The remains of 215 children, some as young as 3 years old, have been found buried on the site of what was once Canada’s largest indigenous residential school — one of the institutions that held children taken from families across the nation.
Chief Rosanne Casimir of the Tk’emlups te Secwépemc First Nation said in a news release that the remains were confirmed last weekend with the help of ground-penetrating radar.
More bodies may be found because there are more areas to search on the school grounds, Ms. Casimir said Friday.
In an earlier release, she called the discovery an “unthinkable loss that was spoken about but never documented at the Kamloops Indian Residential School.” It was the once the site of Canada’s largest residential school.
From the 19th century until the 1970s, more than 1,50,000 First Nations children were required to attend state-funded Christian schools as part of a programme to assimilate them into Canadian society. They were forced to convert to Christianity and not allowed to speak their native languages. Many were beaten and verbally abused, and up to 6,000 are said to have died.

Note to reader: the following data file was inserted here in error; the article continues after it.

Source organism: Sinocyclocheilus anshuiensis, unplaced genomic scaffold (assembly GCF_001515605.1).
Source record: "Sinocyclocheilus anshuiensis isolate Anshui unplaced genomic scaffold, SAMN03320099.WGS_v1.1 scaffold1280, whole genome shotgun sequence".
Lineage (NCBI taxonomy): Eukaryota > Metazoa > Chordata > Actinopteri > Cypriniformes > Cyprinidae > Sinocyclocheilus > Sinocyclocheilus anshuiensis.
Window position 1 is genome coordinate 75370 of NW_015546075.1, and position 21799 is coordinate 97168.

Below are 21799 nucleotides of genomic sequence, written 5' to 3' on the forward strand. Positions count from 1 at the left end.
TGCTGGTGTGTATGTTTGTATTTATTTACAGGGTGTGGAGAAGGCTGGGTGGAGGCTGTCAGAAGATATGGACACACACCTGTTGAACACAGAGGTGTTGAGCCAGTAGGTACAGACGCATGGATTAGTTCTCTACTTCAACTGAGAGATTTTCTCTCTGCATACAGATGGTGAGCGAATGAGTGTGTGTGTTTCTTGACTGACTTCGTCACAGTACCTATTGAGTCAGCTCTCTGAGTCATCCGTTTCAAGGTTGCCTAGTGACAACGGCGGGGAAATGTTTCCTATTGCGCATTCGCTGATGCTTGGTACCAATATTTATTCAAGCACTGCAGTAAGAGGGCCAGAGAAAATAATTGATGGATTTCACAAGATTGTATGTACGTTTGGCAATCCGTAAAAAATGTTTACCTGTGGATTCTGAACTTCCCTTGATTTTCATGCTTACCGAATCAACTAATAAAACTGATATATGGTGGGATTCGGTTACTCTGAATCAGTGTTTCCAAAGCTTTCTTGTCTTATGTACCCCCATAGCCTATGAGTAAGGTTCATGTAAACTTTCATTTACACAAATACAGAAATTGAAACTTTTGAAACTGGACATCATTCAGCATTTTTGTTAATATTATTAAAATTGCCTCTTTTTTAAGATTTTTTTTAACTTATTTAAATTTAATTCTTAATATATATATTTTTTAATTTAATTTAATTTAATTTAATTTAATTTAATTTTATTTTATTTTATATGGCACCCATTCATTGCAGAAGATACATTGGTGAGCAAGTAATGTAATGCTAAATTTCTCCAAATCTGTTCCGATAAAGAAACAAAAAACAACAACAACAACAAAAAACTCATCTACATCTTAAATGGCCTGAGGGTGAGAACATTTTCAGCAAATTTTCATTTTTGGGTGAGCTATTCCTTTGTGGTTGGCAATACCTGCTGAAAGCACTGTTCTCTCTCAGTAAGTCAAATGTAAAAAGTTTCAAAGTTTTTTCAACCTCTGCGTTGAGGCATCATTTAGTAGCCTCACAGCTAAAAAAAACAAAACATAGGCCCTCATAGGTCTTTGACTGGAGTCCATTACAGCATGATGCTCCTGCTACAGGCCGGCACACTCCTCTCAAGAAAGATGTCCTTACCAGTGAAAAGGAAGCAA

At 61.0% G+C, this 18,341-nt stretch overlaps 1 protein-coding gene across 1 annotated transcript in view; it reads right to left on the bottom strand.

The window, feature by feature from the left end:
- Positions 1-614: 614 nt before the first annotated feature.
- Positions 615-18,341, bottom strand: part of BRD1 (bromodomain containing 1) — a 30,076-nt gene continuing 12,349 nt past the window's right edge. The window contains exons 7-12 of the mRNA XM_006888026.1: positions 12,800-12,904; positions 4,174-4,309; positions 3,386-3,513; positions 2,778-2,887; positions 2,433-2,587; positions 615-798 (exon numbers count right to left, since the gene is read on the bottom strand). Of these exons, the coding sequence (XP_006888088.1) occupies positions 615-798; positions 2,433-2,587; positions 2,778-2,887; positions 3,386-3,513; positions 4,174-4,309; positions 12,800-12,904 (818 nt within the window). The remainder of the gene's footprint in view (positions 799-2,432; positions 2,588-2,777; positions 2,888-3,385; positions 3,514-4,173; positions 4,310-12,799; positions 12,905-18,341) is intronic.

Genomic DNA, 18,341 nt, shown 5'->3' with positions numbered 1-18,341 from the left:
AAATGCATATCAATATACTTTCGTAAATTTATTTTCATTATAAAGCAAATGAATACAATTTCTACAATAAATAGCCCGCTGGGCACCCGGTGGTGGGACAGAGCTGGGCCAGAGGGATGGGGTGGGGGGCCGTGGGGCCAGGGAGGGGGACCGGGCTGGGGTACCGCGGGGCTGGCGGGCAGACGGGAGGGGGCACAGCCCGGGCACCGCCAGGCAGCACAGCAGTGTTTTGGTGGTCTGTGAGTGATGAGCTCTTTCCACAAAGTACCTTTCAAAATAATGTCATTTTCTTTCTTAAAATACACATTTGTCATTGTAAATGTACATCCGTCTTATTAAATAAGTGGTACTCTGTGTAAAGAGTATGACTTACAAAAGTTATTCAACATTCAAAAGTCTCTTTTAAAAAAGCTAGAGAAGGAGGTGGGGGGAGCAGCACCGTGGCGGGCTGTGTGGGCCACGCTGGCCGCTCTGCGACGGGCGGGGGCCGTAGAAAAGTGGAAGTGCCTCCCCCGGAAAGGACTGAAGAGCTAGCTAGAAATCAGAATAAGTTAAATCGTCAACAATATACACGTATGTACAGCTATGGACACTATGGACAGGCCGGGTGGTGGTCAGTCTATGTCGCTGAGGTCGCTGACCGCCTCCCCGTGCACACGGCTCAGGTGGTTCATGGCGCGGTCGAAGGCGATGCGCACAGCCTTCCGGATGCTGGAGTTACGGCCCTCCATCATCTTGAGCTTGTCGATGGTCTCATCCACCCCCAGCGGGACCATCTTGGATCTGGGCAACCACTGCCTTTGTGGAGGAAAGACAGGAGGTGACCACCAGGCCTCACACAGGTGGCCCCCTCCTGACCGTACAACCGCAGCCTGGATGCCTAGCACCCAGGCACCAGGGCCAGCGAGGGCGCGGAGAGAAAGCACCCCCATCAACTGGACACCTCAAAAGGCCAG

The Canadian government apologised in Parliament in 2008 and admitted that physical and sexual abuse in the schools was rampant.
Many students recall being beaten for speaking their native languages; they also lost touch with their parents and customs.
Indigenous leaders have cited that legacy of abuse and isolation as the root cause of epidemic rates of alcoholism and drug addiction on reservations.
A report more than five years ago by a Truth and Reconciliation Commission said at least 3,200 children had died amid abuse and neglect, and it said it had reports of at least 51 deaths at the Kamloops school alone between 1915 and 1963.
“This really resurfaces the issue of residential schools and the wounds from this legacy of genocide towards Indigenous people,” Terry Teegee, Assembly of First Nations regional chief for British Colombia, said on Friday.